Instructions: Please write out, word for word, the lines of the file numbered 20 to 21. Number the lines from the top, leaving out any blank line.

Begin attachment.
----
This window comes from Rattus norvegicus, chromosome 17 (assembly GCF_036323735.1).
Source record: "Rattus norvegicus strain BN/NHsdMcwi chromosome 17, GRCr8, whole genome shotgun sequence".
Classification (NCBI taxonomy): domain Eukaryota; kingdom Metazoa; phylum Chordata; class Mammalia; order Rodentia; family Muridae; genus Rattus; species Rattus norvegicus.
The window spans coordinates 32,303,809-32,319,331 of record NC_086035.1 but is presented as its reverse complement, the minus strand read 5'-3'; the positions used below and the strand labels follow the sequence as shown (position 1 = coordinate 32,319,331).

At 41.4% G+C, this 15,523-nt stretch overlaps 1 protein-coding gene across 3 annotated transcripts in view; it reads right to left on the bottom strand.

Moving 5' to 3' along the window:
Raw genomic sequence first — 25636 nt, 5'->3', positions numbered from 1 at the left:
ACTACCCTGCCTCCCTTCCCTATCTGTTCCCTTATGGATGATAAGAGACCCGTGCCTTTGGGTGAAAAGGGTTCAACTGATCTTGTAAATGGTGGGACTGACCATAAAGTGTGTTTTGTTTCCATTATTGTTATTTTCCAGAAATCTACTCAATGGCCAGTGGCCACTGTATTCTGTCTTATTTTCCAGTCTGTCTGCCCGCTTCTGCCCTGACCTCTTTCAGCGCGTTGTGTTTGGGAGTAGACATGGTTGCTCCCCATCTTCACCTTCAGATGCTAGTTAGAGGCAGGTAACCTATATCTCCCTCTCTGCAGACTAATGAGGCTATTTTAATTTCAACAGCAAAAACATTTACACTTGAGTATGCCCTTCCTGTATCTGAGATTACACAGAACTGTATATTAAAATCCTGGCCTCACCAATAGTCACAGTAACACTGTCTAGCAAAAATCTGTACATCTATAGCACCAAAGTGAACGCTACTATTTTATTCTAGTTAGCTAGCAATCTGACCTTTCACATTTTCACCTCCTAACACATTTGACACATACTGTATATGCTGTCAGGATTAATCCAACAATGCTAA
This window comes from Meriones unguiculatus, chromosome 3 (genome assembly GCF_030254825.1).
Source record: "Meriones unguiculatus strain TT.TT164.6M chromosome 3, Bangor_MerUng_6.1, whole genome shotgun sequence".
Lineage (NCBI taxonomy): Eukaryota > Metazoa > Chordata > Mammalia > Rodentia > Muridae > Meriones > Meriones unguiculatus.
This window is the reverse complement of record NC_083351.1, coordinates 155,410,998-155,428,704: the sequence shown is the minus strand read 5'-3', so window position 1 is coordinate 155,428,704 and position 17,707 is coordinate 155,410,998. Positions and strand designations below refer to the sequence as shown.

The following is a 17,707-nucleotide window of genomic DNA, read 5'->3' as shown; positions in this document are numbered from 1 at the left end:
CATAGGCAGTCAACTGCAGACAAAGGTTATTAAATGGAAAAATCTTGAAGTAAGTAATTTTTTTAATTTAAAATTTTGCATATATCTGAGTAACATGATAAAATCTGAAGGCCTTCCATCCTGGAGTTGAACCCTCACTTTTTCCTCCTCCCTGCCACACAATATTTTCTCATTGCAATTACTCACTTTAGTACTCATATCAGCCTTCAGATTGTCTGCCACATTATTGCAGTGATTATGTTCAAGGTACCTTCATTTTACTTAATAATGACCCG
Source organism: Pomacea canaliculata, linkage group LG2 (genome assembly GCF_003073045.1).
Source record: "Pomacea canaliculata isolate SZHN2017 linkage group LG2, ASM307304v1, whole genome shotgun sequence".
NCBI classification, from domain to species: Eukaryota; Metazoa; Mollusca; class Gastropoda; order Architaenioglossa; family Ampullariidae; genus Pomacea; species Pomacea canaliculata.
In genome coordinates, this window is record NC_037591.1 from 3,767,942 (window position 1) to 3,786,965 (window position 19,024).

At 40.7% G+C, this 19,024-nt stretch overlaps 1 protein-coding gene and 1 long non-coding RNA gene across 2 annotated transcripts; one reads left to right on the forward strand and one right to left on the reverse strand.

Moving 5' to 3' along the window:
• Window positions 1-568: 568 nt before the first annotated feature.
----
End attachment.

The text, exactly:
Moving 5' to 3' along the window:
• Window positions 1-568: 568 nt before the first annotated feature.